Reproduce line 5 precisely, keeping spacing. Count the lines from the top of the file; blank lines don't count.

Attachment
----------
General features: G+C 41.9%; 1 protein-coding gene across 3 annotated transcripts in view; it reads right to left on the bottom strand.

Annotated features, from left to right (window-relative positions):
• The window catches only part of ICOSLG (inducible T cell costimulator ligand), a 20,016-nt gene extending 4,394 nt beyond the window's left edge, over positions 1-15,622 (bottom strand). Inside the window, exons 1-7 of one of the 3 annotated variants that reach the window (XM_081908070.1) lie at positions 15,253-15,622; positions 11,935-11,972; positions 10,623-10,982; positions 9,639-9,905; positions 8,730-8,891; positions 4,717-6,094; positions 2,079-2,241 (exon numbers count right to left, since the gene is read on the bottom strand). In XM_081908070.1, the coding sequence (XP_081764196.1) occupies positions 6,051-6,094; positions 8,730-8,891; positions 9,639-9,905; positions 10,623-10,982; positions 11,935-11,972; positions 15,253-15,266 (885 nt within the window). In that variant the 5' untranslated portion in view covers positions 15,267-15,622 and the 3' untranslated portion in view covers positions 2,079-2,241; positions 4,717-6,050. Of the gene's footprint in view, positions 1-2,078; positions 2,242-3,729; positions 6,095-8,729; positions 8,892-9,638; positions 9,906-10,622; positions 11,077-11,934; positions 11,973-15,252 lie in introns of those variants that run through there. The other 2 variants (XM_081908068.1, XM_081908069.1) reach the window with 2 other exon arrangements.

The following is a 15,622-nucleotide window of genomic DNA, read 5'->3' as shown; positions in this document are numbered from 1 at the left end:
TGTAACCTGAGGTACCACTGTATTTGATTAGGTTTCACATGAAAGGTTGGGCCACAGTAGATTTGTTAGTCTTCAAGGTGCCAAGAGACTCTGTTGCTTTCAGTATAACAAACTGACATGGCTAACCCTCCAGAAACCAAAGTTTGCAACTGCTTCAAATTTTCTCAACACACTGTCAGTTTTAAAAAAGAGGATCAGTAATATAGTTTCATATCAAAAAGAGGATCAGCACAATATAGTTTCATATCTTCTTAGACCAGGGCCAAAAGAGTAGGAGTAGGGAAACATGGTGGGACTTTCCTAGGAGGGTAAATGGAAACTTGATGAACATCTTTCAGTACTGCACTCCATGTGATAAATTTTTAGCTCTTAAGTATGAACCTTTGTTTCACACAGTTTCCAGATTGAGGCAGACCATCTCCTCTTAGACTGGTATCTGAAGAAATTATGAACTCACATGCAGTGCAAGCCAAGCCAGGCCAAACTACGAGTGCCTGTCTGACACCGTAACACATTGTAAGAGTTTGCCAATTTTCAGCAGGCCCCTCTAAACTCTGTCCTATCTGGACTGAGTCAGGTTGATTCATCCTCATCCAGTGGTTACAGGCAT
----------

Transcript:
TGTAACCTGAGGTACCACTGTATTTGATTAGGTTTCACATGAAAGGTTGGGCCACAGTAGATTTGTTAGTCTTCAAGGTGCCAAGAGACTCTGTTGCTTTCAGTATAACAAACTGACATGGCTAACCCTCCAGAAACCAAAGTTTGCAACTGCTTCAAATTTTCTCAACACACTGTCAGTTTTAAAAAAGAGGATCAGTAATATAGTTTCATATCAAAAAGAGGATCAGCACAATATAGTTTCATATCTTCTTAGACCAGGGCCAAAAGAGTAGGAGTAGGGAAACATGGTGGGACTTTCCTAGGAGGGTAAATGGAAACTTGATGAACATCTTTCAGTACTGCACTCCATGTGATAAATTTTTAGCTCTTAAGTATGAACCTTTGTTTCACACAGTTTCCAGATTGAGGCAGACCATCTCCTCTTAGACTGGTATCTGAAGAAATTATGAACTCACATGCAGTGCAAGCCAAGCCAGGCCAAACTACGAGTGCCTGTCTGACACCGTAACACATTGTAAGAGTTTGCCAATTTTCAGCAGGCCCCTCTAAACTCTGTCCTATCTGGACTGAGTCAGGTTGATTCATCCTCATCCAGTGGTTACAGGCAT